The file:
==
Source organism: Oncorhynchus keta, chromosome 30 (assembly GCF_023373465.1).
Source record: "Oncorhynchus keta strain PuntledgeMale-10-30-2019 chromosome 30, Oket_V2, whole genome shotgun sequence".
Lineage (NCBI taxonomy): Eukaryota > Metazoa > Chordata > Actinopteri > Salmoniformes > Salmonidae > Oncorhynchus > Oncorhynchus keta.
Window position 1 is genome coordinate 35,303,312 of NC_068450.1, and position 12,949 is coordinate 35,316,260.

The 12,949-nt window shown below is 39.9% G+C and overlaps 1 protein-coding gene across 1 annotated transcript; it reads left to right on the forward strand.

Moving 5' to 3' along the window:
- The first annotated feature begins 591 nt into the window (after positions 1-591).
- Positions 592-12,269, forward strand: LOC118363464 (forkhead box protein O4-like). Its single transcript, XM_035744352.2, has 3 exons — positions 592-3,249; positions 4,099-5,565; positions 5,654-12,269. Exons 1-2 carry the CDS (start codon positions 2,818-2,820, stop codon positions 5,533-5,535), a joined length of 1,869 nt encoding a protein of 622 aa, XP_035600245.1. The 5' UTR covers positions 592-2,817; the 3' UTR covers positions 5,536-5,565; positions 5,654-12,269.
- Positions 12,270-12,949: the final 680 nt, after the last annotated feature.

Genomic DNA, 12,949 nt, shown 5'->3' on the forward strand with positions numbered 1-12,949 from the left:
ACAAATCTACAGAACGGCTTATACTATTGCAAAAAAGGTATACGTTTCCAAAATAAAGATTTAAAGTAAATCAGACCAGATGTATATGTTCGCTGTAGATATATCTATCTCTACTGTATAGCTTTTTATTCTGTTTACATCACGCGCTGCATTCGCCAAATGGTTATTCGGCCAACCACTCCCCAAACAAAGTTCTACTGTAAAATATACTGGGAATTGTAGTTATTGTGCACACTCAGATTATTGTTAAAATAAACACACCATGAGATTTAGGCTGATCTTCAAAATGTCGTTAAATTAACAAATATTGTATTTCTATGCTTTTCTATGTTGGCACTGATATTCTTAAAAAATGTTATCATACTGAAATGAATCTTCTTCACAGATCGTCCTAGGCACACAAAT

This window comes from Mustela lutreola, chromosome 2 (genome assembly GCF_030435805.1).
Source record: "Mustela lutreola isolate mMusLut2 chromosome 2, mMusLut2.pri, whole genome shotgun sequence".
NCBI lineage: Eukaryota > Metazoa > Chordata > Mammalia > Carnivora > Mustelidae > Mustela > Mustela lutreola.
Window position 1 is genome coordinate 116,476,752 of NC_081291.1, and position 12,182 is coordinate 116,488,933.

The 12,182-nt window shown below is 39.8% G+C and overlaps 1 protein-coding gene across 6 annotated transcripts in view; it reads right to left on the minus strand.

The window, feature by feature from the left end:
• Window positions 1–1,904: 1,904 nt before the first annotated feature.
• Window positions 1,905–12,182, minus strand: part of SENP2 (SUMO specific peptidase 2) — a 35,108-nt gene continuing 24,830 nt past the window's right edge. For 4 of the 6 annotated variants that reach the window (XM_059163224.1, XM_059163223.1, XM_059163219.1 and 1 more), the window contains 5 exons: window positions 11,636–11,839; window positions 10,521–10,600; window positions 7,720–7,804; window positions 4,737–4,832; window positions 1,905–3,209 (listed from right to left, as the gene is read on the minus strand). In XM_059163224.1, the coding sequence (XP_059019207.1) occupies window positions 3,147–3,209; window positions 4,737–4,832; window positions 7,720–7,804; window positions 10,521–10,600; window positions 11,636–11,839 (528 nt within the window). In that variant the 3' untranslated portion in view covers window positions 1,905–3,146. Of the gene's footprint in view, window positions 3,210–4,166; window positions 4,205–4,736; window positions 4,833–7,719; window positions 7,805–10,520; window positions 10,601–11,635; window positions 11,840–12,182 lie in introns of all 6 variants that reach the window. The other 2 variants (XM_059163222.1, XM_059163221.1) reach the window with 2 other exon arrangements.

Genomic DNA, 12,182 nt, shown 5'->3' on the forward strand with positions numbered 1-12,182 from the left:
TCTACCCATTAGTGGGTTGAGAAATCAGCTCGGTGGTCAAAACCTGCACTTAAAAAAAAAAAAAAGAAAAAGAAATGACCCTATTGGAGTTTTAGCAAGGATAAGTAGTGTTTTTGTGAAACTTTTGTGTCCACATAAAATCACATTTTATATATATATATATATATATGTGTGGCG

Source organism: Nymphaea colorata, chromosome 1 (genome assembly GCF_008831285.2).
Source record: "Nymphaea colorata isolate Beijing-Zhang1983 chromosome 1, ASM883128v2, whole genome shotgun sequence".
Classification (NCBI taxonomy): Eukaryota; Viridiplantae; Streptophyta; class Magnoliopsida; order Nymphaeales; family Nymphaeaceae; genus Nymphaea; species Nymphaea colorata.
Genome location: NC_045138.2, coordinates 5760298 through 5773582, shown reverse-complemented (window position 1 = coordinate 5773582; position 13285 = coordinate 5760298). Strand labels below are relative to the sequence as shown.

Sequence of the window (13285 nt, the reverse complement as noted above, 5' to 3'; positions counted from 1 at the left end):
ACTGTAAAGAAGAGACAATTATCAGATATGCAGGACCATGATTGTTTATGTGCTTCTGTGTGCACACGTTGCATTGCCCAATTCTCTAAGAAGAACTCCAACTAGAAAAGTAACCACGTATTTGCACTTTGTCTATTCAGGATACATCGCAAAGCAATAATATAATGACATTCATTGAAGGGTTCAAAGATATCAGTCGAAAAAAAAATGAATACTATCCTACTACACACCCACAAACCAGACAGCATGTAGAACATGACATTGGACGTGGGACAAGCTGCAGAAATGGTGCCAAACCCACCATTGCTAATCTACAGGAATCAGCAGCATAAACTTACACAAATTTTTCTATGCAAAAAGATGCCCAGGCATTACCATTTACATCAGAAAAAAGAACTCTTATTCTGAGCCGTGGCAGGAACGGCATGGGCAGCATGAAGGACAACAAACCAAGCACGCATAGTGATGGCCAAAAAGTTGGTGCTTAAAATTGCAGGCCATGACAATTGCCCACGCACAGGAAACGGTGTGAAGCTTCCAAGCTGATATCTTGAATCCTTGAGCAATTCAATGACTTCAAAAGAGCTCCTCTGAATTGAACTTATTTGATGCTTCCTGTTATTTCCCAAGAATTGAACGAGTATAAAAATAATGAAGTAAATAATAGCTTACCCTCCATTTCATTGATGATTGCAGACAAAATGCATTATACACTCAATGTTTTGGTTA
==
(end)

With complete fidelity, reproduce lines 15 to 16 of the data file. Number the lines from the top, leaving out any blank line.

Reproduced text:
Window position 1 is genome coordinate 116,476,752 of NC_081291.1, and position 12,182 is coordinate 116,488,933.

The 12,182-nt window shown below is 39.8% G+C and overlaps 1 protein-coding gene across 6 annotated transcripts in view; it reads right to left on the minus strand.